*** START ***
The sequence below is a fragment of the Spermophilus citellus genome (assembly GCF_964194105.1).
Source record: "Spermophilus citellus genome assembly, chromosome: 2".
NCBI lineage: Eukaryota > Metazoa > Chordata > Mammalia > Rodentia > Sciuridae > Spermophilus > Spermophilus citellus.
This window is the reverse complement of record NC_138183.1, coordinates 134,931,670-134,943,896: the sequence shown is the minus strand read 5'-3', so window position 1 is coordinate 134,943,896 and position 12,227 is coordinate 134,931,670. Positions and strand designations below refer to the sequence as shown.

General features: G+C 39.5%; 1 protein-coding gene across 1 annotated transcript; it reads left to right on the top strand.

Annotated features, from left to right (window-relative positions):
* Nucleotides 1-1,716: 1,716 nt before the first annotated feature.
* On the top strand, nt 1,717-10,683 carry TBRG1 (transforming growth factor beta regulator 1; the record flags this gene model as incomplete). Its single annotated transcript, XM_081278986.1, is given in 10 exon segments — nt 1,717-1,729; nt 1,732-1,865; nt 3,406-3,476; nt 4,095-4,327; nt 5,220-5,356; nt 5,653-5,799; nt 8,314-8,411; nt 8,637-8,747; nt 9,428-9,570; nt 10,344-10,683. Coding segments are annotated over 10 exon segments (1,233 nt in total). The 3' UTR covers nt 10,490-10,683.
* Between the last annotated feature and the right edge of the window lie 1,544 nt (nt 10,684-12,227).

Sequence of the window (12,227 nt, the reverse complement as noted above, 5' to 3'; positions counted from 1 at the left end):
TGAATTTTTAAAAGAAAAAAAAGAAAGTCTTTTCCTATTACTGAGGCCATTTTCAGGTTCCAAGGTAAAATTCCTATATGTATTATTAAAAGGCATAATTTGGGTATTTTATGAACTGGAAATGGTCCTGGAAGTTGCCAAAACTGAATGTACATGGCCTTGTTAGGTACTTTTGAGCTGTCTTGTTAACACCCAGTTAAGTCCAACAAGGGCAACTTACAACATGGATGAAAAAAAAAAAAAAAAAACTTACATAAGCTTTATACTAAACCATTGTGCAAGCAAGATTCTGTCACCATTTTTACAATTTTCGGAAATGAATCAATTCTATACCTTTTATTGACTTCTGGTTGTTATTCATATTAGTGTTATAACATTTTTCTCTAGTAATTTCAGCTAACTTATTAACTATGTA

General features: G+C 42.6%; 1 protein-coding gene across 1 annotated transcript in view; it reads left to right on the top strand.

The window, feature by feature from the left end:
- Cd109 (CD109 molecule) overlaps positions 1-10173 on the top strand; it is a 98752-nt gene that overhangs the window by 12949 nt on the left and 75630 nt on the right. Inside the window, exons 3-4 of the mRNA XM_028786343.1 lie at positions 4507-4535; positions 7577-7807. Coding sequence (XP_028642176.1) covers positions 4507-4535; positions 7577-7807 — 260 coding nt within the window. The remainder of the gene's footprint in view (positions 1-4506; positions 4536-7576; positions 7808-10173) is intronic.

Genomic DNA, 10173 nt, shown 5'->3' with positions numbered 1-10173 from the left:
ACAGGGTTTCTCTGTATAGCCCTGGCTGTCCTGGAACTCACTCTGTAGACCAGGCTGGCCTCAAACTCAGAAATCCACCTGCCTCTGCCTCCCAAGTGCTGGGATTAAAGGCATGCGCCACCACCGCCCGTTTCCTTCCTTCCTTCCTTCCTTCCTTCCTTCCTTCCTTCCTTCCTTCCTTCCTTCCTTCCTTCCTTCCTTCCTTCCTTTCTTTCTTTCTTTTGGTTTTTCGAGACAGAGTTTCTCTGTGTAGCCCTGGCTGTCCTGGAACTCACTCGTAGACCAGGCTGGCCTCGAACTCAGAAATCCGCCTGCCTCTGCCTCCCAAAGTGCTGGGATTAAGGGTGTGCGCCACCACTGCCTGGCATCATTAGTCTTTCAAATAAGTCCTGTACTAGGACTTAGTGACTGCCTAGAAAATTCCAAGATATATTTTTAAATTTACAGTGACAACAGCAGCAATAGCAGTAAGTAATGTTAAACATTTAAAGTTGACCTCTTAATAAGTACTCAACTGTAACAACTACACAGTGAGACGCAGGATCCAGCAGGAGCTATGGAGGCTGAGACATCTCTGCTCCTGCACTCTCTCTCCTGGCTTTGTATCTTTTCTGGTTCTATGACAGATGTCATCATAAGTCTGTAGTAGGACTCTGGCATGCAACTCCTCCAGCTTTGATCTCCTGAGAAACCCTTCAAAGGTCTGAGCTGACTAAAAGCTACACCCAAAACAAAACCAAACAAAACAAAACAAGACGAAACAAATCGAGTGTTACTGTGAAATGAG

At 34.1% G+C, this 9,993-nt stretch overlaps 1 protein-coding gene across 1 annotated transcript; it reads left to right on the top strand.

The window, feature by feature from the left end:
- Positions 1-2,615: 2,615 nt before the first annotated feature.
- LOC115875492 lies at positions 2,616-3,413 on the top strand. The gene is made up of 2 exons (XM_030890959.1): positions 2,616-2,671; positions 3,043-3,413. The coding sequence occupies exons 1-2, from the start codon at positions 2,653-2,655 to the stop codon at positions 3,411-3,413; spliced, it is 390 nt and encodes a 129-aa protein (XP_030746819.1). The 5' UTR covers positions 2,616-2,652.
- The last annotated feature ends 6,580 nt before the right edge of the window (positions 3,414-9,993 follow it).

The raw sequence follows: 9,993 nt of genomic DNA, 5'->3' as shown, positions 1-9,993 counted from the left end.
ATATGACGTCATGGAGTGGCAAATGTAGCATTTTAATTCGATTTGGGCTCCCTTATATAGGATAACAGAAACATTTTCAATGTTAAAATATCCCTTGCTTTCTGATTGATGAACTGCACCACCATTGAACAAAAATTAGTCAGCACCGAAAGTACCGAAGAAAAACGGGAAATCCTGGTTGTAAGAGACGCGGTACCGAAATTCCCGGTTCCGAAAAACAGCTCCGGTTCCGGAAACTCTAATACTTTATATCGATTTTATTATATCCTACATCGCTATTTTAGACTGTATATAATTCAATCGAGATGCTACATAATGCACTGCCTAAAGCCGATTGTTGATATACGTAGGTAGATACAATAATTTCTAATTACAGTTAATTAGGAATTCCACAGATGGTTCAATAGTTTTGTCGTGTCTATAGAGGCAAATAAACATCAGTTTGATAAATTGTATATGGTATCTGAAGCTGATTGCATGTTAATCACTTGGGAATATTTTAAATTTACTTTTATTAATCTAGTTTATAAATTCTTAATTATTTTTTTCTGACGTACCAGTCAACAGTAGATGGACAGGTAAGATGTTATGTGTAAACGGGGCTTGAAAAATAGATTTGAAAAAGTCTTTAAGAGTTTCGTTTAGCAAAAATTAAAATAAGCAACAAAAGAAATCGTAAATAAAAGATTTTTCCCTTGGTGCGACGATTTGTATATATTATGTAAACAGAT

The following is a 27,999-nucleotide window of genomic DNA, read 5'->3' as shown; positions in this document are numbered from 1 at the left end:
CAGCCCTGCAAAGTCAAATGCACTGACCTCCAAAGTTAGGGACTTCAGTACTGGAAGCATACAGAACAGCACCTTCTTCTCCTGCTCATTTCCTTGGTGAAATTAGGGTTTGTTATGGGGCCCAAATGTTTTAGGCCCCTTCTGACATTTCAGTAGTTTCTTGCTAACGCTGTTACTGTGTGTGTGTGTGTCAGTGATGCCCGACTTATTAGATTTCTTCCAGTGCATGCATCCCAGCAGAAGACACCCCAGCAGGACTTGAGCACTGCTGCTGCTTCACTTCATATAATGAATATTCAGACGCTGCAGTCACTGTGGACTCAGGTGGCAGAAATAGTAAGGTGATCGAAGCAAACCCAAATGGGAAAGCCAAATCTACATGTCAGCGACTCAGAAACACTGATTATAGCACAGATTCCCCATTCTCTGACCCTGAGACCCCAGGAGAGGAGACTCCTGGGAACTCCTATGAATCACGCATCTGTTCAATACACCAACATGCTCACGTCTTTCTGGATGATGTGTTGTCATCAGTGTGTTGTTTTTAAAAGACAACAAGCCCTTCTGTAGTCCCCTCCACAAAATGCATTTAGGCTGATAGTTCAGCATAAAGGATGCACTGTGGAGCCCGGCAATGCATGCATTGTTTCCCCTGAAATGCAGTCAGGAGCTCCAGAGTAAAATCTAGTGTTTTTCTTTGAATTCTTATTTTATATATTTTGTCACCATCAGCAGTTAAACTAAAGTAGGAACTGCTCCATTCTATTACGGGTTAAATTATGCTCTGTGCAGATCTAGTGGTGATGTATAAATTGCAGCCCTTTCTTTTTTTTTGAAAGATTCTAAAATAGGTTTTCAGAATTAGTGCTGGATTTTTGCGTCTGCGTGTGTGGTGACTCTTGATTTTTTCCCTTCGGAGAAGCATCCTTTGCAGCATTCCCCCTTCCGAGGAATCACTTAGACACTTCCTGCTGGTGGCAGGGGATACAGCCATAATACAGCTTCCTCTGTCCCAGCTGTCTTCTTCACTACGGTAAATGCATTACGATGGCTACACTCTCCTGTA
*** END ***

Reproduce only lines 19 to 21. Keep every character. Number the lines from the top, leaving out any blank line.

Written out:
- Positions 1-2,615: 2,615 nt before the first annotated feature.
- LOC115875492 lies at positions 2,616-3,413 on the top strand. The gene is made up of 2 exons (XM_030890959.1): positions 2,616-2,671; positions 3,043-3,413. The coding sequence occupies exons 1-2, from the start codon at positions 2,653-2,655 to the stop codon at positions 3,411-3,413; spliced, it is 390 nt and encodes a 129-aa protein (XP_030746819.1). The 5' UTR covers positions 2,616-2,652.
- The last annotated feature ends 6,580 nt before the right edge of the window (positions 3,414-9,993 follow it).